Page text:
Last month, Italian climbers Matteo Della Bordella and Luca Schiera and Swiss climber Silvan Schupbach made their contribution to what has been a surprisingly productive Karakoram climbing season, after the Nanga Parbat attack in June cast a dire outlook on mountain tourism in Pakistan. On July 21, the trio summited Uli Biaho (6109m), in the Trango Towers region, by a mostly new and free route on the southwest face.
They originally intended to climb a new route on the southeast aspect of the tower, but a lack of features and crummy rock deterred them. On the southwest face, they found good rock and obvious route options, but were unsuccessful on their first attempt, bailing after five pitches.
“About a week of unpredictable weather pinned us down, but our meteorologist announced that a three-day window was coming,” Della Bordella said. “That was enough for us to give it another try.”
They began their second attempt on July 19, starting with a 200m traverse on a 60- to 70-degree snow and ice slope to regain their highpoint. “In the first part of the route we found two or three pegs. We would find out later that they belonged to a French attempt back in 1974,” Bordella said.
A system of cracks and flakes allowed the team to free climb the lower part of the route, but they resorted to aid partway up. “After the chimney, we unfortunately found a soaking wet crack and our dream of a complete free line vanishes,” Bordella recalled. “I was forced to aid 20 meters under a waterfall.”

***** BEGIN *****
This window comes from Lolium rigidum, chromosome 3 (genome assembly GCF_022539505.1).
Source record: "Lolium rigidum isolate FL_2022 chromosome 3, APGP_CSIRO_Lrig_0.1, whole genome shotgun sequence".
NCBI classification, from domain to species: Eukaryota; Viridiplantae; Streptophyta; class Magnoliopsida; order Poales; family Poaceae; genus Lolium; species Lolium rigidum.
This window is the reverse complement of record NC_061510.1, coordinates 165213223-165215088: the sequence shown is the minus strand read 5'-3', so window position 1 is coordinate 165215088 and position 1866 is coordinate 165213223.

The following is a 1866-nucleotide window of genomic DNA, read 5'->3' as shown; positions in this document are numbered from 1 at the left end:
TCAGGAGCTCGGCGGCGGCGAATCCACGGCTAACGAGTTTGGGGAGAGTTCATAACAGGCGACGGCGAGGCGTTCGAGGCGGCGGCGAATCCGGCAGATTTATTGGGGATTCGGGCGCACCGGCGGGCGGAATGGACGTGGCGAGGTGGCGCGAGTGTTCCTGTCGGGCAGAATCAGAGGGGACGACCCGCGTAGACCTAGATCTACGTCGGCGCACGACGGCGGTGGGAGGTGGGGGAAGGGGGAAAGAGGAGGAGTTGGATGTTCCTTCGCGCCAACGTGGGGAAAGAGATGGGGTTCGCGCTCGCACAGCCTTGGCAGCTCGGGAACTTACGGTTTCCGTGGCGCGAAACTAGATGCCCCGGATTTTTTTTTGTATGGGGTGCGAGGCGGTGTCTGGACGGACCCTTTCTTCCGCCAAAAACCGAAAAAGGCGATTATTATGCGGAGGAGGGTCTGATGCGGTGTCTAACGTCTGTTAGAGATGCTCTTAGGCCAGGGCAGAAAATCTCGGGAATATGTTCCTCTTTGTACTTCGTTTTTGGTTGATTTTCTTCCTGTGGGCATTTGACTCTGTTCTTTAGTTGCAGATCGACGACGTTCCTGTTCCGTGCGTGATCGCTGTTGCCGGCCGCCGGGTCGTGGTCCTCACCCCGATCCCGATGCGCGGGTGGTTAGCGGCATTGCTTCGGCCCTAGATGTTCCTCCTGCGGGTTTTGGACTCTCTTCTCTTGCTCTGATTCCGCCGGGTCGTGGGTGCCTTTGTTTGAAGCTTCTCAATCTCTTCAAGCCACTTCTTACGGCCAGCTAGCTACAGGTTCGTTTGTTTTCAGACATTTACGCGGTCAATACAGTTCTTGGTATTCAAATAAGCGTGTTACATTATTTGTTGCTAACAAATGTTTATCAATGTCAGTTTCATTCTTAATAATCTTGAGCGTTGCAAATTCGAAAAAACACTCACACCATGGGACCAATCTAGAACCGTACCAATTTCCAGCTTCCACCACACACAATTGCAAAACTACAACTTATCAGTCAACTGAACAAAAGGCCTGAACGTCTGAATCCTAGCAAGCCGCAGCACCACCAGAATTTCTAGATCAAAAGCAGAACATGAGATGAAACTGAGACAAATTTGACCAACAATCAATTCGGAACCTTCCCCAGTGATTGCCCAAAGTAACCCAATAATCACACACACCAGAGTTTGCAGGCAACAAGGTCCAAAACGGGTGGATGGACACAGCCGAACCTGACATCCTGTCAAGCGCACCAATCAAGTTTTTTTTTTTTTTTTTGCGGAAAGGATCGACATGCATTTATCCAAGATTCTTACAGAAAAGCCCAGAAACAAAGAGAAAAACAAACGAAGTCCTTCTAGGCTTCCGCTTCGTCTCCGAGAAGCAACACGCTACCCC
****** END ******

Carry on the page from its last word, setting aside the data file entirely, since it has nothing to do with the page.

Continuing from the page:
The climbers intersected a previously established route, put up by by Maurizio Giordani, Rosanna Manfrini, Maurizio Venzo and Kurt Walde in 1988, for two pitches. “From Giordani’s route, we head up left on mixed terrain to the final arete,” Bordella says. A few short pitches brought them to the top.
The route took the climbers two full days divided with one uncomfortable bivy on a sloping ledge. They broke the 500m wall into 17 pitches to create a relatively moderate climb. “In our opinion the route is probably the easiest way to reach the top of the mountain. [B]eing on the southwest face it is much more featured with flakes and cracks and is also less steep,” Bordella says. “However the approach is long and quite tricky.”
Uli Biaho was first climbed via its east face by Americans Bill Forrest, Ron Kauk, John Roskelley and Kim Schmitz in 1979. The climbers spent 10 consecutive nights on the wall and hauled over 300 pounds of gear and food. It took them four days and 44 rappels to reach the base again.
Nine years later, Rosanna Manfrini, Maurizio Venzo, Kurt Walde, led by Maurizio Giordani, climbed the tower’s southwest face for the first time. The team climbed for “three days ascending the red granite, which was vertical, very compact and encrusted with ice,” Giordani wrote in the 1989 American Alpine Journal. Their route rose 800m in height and climbed through 5.11 and A3 terrain.